Gritty, grimy, and fun as hell!
What if Calvin & Hobbes grew up in Sin City? Find out in SPENCER & LOCKE, a dark four-issue crime thriller from Action Lab Entertainment’s Danger Zone imprint. Written by David Pepose and illustrated by Jorge Santiago, Jr., SPENCER & LOCKE follows Detective Locke, who returns to the scene of his horrific upbringing when his grade-school sweetheart, Sophie Jenkins, is found dead in a lonesome back alley. But when Locke’s investigation dredges up menacing figures from his traumatic past, there’s only one person he can trust to help him close the case — his childhood imaginary panther, Spencer.
Synopis via CBR
I’m not going to lie, this book first caught my attention because it had my name in the title. But once I started to flip through the trade after reading the description on the back, I thought it seemed like a pretty interesting story. So, I figured what the heck, I might as well pick it up and see how it is.
The story itself is pretty enthralling; it follows Locke, a hard-boiled detective, and his partner Spencer, a big blue panther. Spencer has been Locke’s stuffed animal/best friend/imaginary friend since he was a kid.
One of the things I like about Spencer’s design is the stuffed animal must have lost its eye at some point, and there’s a button sewn on where it should be. So when Locke sees him “in real life” he has a button for an eye. I just thought that was a cool little thing to add to an already unique story.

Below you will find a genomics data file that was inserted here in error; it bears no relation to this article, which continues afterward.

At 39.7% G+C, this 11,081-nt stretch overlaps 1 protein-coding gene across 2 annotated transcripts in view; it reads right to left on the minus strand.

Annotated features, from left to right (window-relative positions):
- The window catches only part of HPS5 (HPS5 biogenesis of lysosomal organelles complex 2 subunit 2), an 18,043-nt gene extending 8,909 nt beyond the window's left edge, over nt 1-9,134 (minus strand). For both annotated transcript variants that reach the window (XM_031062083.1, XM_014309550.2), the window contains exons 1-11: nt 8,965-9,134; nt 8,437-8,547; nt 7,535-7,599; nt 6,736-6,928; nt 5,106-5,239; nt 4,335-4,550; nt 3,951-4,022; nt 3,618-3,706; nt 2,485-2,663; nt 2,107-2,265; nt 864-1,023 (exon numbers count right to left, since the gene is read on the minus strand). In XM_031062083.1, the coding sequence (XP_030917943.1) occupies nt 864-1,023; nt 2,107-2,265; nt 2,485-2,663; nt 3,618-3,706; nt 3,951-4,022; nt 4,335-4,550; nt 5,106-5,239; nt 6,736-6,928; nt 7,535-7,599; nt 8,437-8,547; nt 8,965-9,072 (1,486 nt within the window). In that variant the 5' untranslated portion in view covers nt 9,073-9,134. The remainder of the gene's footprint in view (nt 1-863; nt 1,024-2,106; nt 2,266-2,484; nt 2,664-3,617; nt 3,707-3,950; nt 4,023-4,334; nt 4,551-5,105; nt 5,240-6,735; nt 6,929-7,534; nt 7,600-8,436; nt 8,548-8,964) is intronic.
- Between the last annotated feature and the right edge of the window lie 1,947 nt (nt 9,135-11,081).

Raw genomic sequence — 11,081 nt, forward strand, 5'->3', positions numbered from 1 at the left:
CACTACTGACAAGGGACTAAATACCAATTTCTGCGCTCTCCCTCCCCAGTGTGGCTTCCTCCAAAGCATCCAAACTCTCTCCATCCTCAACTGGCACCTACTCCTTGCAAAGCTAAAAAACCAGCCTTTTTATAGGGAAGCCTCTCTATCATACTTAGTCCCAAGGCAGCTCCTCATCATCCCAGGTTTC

Without jumping too much into the story and ruining it for you, I’ll just say it deals a lot with themes of mental and physical abuse. This gives the book a bit of a darker overtone and adds a sense of realism to an otherwise fantastical style story. It also explains why some things are the way they are, such as Spencer’s place in Locke’s world.
I enjoyed the art for this title; it worked really well with the story. I want to say it’s on the simple side, but that makes it sound like it’s not good—which would be a lie. The art style actually works well with the action and all the craziness that takes place in this trade.
The simplicity of it really complements what’s going on and the overall themes of this book. It also transitions well whenever they do a flashback to Locke as a kid with Spencer. It’s the same artist, but has more of a cartoonish style to it.
This looks like it’s only meant to be a mini series, but man, by the time I finished it I was really hoping there would be more. Then again, who knows what might happen in the future; in comics crazy things can happen. You’ll know what I mean once you read this. Also, there’s talks of this getting made into a movie. Which should give you even more incentive to read it.
I’m giving Spencer and Locke…
4 Out Of 5 Whiskey Shots